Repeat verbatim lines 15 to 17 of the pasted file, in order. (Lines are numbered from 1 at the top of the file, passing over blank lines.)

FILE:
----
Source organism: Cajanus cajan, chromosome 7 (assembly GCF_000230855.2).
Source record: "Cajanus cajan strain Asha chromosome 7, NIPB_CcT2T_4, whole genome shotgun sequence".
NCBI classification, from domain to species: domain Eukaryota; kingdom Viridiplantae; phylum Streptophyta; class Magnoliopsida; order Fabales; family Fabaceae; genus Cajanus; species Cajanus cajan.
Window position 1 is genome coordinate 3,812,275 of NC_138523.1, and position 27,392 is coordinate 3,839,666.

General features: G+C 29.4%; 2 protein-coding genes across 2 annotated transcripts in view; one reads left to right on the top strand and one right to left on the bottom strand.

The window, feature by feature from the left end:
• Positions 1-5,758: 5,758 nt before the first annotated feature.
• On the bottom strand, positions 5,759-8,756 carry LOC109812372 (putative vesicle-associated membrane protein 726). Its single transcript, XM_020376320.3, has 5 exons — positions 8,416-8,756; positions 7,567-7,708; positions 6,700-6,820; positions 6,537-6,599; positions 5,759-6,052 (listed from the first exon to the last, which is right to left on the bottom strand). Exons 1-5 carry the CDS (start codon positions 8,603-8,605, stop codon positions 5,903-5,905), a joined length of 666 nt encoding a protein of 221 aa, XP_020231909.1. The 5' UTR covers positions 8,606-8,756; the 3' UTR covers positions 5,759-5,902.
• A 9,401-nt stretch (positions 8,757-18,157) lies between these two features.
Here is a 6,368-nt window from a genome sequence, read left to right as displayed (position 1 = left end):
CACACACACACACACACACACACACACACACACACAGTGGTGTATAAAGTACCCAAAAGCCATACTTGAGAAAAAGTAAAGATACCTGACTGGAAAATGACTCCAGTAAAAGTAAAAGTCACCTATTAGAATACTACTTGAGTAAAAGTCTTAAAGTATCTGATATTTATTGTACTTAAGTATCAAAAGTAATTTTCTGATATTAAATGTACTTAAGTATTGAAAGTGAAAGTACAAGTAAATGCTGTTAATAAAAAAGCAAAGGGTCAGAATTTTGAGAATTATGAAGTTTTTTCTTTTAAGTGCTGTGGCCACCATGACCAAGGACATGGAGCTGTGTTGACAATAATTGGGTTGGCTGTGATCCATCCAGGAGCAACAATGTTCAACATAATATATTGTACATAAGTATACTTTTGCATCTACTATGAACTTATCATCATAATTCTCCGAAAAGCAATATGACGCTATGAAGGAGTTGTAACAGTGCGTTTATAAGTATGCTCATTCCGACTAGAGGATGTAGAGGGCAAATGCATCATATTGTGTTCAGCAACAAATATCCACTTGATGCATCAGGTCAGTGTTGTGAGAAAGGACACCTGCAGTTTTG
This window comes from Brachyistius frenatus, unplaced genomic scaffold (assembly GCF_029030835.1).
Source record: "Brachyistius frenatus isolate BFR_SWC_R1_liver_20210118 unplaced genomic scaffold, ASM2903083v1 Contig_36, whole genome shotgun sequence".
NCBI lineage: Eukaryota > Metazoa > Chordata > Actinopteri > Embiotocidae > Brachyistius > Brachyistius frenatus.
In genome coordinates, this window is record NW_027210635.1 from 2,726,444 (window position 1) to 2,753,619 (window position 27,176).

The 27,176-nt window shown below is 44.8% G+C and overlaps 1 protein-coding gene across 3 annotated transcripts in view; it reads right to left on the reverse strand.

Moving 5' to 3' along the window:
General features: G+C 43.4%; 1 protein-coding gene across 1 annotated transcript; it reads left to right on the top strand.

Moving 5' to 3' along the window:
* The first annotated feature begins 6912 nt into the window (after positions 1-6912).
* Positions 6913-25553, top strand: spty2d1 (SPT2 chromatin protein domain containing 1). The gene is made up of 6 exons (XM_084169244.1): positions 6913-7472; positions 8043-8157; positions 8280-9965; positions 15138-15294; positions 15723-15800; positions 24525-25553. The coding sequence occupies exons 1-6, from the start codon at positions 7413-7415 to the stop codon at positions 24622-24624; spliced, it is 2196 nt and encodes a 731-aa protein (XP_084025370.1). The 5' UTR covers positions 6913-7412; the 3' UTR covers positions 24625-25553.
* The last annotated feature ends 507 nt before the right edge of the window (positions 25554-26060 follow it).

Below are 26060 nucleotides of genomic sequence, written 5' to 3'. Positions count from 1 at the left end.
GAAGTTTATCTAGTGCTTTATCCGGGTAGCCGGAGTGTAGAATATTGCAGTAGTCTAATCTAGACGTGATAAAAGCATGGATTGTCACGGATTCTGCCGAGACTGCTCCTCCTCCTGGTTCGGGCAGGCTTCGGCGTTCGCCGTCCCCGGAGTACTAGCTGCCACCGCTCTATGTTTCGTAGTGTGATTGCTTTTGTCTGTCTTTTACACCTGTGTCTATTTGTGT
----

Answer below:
In genome coordinates, this window is record NW_027210635.1 from 2,726,444 (window position 1) to 2,753,619 (window position 27,176).

The 27,176-nt window shown below is 44.8% G+C and overlaps 1 protein-coding gene across 3 annotated transcripts in view; it reads right to left on the reverse strand.

Moving 5' to 3' along the window: